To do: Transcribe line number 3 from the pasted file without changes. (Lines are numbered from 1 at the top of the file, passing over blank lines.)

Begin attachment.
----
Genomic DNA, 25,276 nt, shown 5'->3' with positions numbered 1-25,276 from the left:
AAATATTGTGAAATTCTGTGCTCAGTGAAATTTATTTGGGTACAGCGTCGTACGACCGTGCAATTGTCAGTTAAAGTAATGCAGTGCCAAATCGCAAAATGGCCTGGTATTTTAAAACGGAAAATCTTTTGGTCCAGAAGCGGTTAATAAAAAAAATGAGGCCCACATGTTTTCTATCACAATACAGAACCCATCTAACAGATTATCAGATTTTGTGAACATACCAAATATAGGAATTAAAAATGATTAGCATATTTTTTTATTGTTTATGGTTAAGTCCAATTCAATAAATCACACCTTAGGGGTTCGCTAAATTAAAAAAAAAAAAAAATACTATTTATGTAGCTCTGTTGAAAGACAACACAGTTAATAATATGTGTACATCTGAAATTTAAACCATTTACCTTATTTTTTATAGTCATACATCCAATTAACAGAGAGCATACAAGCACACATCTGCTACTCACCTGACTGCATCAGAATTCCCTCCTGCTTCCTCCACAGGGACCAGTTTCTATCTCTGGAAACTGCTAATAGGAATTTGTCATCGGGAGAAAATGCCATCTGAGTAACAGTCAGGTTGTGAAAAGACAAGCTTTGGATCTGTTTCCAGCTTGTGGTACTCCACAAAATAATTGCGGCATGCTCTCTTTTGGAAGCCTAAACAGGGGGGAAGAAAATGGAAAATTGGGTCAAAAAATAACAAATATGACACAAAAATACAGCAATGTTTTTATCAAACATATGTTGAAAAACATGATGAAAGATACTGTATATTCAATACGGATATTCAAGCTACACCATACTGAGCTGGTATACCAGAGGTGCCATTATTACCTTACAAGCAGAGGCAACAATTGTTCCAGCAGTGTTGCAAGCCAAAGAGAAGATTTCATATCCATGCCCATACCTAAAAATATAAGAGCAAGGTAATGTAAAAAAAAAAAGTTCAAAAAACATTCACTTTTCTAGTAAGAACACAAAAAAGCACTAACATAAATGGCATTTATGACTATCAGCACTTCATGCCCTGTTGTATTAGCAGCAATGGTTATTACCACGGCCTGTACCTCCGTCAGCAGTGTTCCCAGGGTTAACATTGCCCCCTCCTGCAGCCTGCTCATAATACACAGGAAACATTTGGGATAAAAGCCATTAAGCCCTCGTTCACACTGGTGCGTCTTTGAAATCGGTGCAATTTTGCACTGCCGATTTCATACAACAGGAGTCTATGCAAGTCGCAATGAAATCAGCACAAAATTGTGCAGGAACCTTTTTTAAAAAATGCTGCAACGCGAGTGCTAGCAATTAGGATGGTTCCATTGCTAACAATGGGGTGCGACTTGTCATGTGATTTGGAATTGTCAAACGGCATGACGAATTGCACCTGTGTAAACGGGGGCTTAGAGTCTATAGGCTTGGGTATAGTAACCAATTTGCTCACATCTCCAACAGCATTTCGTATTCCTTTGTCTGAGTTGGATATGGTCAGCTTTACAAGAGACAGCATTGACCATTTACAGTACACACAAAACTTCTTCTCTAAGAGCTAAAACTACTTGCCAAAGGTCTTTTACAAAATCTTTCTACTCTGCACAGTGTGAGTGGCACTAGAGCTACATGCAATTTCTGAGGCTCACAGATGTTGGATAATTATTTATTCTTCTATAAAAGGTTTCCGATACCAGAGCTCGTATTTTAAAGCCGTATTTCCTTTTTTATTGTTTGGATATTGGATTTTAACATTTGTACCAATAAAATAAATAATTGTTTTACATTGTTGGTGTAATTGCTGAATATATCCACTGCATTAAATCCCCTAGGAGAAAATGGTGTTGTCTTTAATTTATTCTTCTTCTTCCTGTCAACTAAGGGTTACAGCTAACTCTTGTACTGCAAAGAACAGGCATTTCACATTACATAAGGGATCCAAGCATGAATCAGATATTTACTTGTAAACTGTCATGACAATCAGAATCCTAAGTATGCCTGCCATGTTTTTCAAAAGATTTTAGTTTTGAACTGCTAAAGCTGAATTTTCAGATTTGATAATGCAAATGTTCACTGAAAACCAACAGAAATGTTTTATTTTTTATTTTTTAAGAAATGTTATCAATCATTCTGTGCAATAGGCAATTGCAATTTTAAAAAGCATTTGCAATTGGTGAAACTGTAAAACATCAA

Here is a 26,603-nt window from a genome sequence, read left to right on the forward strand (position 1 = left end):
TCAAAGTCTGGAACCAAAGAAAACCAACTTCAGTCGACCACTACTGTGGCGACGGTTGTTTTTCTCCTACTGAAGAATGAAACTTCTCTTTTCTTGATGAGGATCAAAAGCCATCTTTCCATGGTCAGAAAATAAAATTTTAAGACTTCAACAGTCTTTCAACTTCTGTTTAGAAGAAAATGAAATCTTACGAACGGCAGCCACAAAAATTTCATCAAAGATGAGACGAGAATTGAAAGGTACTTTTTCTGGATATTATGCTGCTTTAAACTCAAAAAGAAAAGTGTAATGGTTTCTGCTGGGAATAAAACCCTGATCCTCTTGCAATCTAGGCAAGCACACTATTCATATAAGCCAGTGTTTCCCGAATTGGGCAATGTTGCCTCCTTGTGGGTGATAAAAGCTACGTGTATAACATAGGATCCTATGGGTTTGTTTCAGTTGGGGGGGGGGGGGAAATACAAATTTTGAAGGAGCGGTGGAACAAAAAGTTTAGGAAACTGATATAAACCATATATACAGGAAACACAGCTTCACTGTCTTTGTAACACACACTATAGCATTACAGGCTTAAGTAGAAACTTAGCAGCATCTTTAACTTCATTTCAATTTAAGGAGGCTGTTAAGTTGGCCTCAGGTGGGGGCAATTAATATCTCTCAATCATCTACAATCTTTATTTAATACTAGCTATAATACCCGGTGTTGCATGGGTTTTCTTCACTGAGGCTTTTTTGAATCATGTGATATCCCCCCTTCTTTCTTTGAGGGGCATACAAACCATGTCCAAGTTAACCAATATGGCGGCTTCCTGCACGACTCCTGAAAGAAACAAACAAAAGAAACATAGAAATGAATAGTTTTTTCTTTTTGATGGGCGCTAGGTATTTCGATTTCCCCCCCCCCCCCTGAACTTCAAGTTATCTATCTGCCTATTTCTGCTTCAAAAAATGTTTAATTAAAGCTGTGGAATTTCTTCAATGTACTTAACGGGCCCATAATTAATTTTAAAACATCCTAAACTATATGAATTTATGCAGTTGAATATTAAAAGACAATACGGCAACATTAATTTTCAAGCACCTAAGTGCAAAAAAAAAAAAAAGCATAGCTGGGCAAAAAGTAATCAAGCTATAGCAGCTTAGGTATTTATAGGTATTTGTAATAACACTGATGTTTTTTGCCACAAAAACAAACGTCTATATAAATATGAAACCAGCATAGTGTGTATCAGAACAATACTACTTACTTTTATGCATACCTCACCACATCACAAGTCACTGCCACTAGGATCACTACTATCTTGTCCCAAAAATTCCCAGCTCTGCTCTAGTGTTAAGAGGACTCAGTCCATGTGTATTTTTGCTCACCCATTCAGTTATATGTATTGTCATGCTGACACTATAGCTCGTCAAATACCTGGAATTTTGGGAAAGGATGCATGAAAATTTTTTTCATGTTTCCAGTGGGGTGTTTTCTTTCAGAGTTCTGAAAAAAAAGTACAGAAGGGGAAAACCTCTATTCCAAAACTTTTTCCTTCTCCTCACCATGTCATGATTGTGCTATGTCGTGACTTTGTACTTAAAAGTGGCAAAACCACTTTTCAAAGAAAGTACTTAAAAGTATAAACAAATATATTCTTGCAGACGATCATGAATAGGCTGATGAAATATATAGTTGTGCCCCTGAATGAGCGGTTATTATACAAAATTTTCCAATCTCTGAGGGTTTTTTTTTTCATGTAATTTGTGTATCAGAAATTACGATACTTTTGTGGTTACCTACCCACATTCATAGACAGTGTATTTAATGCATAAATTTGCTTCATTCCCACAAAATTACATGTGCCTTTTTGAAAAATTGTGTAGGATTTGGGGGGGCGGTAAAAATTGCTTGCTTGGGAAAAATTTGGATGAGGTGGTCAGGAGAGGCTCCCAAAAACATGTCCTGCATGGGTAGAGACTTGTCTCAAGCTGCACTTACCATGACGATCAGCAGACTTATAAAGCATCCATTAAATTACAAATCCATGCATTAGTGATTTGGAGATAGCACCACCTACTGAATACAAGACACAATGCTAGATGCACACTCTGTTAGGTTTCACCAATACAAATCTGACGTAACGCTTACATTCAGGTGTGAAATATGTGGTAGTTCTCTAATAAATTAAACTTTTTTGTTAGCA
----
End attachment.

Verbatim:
Here is a 26,603-nt window from a genome sequence, read left to right on the forward strand (position 1 = left end):